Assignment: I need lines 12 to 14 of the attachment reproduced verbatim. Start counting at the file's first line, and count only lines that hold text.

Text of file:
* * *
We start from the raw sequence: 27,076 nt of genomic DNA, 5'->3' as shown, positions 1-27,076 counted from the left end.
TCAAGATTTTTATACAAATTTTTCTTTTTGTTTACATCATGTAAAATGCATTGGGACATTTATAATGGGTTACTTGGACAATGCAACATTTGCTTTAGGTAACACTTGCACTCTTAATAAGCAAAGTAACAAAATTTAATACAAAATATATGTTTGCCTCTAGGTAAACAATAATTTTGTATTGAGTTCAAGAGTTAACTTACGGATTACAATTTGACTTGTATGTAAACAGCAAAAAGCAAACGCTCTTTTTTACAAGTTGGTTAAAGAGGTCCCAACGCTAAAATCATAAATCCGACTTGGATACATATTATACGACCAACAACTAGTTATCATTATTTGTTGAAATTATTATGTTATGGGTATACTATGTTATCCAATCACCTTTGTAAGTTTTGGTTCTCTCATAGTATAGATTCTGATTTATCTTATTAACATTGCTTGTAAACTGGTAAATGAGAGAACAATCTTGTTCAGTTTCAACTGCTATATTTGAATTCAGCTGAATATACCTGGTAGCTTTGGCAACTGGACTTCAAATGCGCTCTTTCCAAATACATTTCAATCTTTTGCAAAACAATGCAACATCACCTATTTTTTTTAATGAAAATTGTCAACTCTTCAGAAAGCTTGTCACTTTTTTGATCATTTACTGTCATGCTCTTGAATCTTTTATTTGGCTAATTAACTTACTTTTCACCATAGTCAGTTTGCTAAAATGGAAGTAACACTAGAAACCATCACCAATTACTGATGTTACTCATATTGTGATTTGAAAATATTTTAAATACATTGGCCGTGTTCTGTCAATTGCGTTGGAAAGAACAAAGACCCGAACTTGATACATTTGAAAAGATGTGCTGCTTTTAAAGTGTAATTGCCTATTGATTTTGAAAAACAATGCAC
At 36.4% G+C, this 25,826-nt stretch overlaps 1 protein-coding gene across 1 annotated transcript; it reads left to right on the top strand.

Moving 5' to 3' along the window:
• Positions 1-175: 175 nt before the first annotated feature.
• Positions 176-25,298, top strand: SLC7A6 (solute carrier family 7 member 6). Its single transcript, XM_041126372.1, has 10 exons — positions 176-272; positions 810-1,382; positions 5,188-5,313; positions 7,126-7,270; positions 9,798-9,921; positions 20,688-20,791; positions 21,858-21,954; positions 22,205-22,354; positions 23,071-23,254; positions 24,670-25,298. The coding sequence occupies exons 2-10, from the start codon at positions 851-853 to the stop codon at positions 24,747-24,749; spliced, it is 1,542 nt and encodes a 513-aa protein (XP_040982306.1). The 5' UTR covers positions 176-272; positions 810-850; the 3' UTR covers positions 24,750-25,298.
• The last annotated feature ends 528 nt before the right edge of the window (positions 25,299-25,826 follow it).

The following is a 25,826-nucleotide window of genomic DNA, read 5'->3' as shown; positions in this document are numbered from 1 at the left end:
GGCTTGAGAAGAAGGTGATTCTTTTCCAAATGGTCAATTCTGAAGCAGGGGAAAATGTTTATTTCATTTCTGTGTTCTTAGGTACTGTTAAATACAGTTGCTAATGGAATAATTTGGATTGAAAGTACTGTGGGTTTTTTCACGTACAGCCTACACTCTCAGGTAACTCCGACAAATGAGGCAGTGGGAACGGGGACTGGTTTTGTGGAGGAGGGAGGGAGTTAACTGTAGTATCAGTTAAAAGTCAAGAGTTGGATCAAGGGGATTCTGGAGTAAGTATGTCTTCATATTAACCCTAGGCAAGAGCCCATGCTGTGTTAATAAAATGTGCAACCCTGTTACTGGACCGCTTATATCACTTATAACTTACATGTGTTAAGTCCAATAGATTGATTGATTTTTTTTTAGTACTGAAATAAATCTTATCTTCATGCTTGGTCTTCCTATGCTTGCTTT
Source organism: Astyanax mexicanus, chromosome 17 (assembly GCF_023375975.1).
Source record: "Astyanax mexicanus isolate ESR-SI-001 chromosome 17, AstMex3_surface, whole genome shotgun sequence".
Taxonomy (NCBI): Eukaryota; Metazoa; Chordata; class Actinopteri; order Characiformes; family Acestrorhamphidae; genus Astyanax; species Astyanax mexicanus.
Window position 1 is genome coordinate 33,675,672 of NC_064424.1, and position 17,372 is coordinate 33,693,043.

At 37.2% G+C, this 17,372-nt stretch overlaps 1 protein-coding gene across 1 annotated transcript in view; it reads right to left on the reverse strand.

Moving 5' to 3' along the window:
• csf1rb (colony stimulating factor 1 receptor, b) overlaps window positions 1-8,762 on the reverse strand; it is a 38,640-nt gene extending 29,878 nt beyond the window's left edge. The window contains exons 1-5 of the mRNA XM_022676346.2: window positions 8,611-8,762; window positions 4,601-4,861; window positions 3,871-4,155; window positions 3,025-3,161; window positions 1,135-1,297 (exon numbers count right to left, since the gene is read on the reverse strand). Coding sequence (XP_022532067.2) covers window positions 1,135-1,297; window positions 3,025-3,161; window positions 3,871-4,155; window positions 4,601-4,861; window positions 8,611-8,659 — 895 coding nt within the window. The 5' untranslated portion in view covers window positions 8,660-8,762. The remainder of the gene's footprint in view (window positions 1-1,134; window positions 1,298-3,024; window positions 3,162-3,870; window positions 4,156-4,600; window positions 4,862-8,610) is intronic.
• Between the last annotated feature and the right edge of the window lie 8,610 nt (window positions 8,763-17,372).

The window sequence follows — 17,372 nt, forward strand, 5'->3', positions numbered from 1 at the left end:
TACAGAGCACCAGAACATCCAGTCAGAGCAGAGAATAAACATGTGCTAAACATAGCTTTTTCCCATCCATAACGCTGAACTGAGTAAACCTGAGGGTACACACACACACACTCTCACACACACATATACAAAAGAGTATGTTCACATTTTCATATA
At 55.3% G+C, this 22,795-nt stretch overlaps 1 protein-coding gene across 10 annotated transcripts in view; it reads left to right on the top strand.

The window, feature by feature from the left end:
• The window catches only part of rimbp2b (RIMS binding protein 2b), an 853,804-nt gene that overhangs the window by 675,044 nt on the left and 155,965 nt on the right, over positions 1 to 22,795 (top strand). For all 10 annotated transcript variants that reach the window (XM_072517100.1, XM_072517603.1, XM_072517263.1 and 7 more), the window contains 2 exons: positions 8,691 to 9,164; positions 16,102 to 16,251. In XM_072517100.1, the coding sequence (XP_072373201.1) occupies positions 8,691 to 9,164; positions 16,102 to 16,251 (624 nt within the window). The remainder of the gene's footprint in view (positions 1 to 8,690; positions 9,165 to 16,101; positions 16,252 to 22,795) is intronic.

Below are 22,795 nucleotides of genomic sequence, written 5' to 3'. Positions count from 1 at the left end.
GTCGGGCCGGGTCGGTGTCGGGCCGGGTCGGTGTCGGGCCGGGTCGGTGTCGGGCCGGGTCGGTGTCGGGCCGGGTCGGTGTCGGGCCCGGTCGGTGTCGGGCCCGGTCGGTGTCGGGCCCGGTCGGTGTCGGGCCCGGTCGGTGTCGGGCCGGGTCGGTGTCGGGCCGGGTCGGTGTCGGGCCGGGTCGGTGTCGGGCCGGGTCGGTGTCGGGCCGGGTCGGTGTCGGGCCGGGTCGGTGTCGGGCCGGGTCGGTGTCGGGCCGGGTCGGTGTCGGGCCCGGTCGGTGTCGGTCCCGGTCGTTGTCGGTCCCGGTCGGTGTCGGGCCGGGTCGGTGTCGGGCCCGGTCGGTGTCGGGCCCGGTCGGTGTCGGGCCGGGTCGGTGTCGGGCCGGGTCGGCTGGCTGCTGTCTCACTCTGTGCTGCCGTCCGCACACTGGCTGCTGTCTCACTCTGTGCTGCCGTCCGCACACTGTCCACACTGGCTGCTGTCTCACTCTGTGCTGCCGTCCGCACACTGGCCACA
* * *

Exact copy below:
Taxonomy (NCBI): Eukaryota; Metazoa; Chordata; class Actinopteri; order Characiformes; family Acestrorhamphidae; genus Astyanax; species Astyanax mexicanus.
Window position 1 is genome coordinate 33,675,672 of NC_064424.1, and position 17,372 is coordinate 33,693,043.

At 37.2% G+C, this 17,372-nt stretch overlaps 1 protein-coding gene across 1 annotated transcript in view; it reads right to left on the reverse strand.